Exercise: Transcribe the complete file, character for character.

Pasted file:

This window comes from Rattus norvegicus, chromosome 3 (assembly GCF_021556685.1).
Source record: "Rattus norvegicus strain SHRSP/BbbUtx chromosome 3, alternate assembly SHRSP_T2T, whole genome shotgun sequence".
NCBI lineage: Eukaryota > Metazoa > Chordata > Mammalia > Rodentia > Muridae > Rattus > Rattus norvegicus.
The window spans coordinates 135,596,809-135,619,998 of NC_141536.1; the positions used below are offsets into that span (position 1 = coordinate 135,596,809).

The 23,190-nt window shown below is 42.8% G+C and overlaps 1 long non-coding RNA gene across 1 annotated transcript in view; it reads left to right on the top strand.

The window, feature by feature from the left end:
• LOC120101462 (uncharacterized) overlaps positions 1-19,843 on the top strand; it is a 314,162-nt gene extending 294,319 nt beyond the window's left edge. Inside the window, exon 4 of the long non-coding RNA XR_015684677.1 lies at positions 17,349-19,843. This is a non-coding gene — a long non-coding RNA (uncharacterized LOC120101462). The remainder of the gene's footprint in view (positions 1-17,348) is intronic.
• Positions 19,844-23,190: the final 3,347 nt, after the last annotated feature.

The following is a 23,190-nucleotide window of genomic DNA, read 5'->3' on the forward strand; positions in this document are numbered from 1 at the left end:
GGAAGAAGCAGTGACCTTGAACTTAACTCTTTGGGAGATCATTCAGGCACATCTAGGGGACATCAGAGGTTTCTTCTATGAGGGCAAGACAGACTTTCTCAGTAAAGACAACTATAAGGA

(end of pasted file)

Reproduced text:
This window comes from Rattus norvegicus, chromosome 3 (assembly GCF_021556685.1).
Source record: "Rattus norvegicus strain SHRSP/BbbUtx chromosome 3, alternate assembly SHRSP_T2T, whole genome shotgun sequence".
NCBI lineage: Eukaryota > Metazoa > Chordata > Mammalia > Rodentia > Muridae > Rattus > Rattus norvegicus.
The window spans coordinates 135,596,809-135,619,998 of NC_141536.1; the positions used below are offsets into that span (position 1 = coordinate 135,596,809).

The 23,190-nt window shown below is 42.8% G+C and overlaps 1 long non-coding RNA gene across 1 annotated transcript in view; it reads left to right on the top strand.

The window, feature by feature from the left end:
• LOC120101462 (uncharacterized) overlaps positions 1-19,843 on the top strand; it is a 314,162-nt gene extending 294,319 nt beyond the window's left edge. Inside the window, exon 4 of the long non-coding RNA XR_015684677.1 lies at positions 17,349-19,843. This is a non-coding gene — a long non-coding RNA (uncharacterized LOC120101462). The remainder of the gene's footprint in view (positions 1-17,348) is intronic.
• Positions 19,844-23,190: the final 3,347 nt, after the last annotated feature.

The following is a 23,190-nucleotide window of genomic DNA, read 5'->3' on the forward strand; positions in this document are numbered from 1 at the left end:
GGAAGAAGCAGTGACCTTGAACTTAACTCTTTGGGAGATCATTCAGGCACATCTAGGGGACATCAGAGGTTTCTTCTATGAGGGCAAGACAGACTTTCTCAGTAAAGACAACTATAAGGA